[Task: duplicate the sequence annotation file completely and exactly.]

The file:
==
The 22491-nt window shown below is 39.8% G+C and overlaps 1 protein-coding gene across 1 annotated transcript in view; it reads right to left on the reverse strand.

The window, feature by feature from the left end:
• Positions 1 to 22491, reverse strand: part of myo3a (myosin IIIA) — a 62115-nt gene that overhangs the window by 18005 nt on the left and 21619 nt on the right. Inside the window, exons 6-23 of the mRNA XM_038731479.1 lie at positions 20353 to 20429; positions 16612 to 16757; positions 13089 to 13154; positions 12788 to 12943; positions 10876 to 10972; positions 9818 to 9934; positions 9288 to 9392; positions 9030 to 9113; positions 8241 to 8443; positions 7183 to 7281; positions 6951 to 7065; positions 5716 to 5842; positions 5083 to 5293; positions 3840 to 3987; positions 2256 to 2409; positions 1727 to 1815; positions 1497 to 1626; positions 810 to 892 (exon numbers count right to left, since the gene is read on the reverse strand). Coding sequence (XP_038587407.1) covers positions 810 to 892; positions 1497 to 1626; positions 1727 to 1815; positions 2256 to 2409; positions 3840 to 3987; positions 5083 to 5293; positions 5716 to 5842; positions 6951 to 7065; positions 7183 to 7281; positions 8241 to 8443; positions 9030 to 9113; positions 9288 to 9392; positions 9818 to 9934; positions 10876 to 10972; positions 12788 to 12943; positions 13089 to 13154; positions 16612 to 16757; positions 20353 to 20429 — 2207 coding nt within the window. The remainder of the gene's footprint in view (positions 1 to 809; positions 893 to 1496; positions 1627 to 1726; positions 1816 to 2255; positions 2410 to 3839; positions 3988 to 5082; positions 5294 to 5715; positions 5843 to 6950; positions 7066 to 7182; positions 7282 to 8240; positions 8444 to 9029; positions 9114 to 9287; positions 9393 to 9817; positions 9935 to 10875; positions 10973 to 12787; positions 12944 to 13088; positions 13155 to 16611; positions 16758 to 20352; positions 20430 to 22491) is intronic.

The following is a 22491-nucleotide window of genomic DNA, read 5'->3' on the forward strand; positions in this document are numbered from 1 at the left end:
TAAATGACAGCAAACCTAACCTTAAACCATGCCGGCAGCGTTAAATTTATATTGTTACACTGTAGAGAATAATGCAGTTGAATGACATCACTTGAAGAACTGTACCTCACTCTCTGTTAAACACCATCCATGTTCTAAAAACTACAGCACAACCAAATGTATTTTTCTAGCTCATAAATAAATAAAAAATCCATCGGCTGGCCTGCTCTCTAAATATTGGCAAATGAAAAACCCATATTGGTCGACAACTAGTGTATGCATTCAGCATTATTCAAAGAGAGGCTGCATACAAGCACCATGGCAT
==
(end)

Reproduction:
The 22491-nt window shown below is 39.8% G+C and overlaps 1 protein-coding gene across 1 annotated transcript in view; it reads right to left on the reverse strand.

The window, feature by feature from the left end:
• Positions 1 to 22491, reverse strand: part of myo3a (myosin IIIA) — a 62115-nt gene that overhangs the window by 18005 nt on the left and 21619 nt on the right. Inside the window, exons 6-23 of the mRNA XM_038731479.1 lie at positions 20353 to 20429; positions 16612 to 16757; positions 13089 to 13154; positions 12788 to 12943; positions 10876 to 10972; positions 9818 to 9934; positions 9288 to 9392; positions 9030 to 9113; positions 8241 to 8443; positions 7183 to 7281; positions 6951 to 7065; positions 5716 to 5842; positions 5083 to 5293; positions 3840 to 3987; positions 2256 to 2409; positions 1727 to 1815; positions 1497 to 1626; positions 810 to 892 (exon numbers count right to left, since the gene is read on the reverse strand). Coding sequence (XP_038587407.1) covers positions 810 to 892; positions 1497 to 1626; positions 1727 to 1815; positions 2256 to 2409; positions 3840 to 3987; positions 5083 to 5293; positions 5716 to 5842; positions 6951 to 7065; positions 7183 to 7281; positions 8241 to 8443; positions 9030 to 9113; positions 9288 to 9392; positions 9818 to 9934; positions 10876 to 10972; positions 12788 to 12943; positions 13089 to 13154; positions 16612 to 16757; positions 20353 to 20429 — 2207 coding nt within the window. The remainder of the gene's footprint in view (positions 1 to 809; positions 893 to 1496; positions 1627 to 1726; positions 1816 to 2255; positions 2410 to 3839; positions 3988 to 5082; positions 5294 to 5715; positions 5843 to 6950; positions 7066 to 7182; positions 7282 to 8240; positions 8444 to 9029; positions 9114 to 9287; positions 9393 to 9817; positions 9935 to 10875; positions 10973 to 12787; positions 12944 to 13088; positions 13155 to 16611; positions 16758 to 20352; positions 20430 to 22491) is intronic.

The following is a 22491-nucleotide window of genomic DNA, read 5'->3' on the forward strand; positions in this document are numbered from 1 at the left end:
TAAATGACAGCAAACCTAACCTTAAACCATGCCGGCAGCGTTAAATTTATATTGTTACACTGTAGAGAATAATGCAGTTGAATGACATCACTTGAAGAACTGTACCTCACTCTCTGTTAAACACCATCCATGTTCTAAAAACTACAGCACAACCAAATGTATTTTTCTAGCTCATAAATAAATAAAAAATCCATCGGCTGGCCTGCTCTCTAAATATTGGCAAATGAAAAACCCATATTGGTCGACAACTAGTGTATGCATTCAGCATTATTCAAAGAGAGGCTGCATACAAGCACCATGGCAT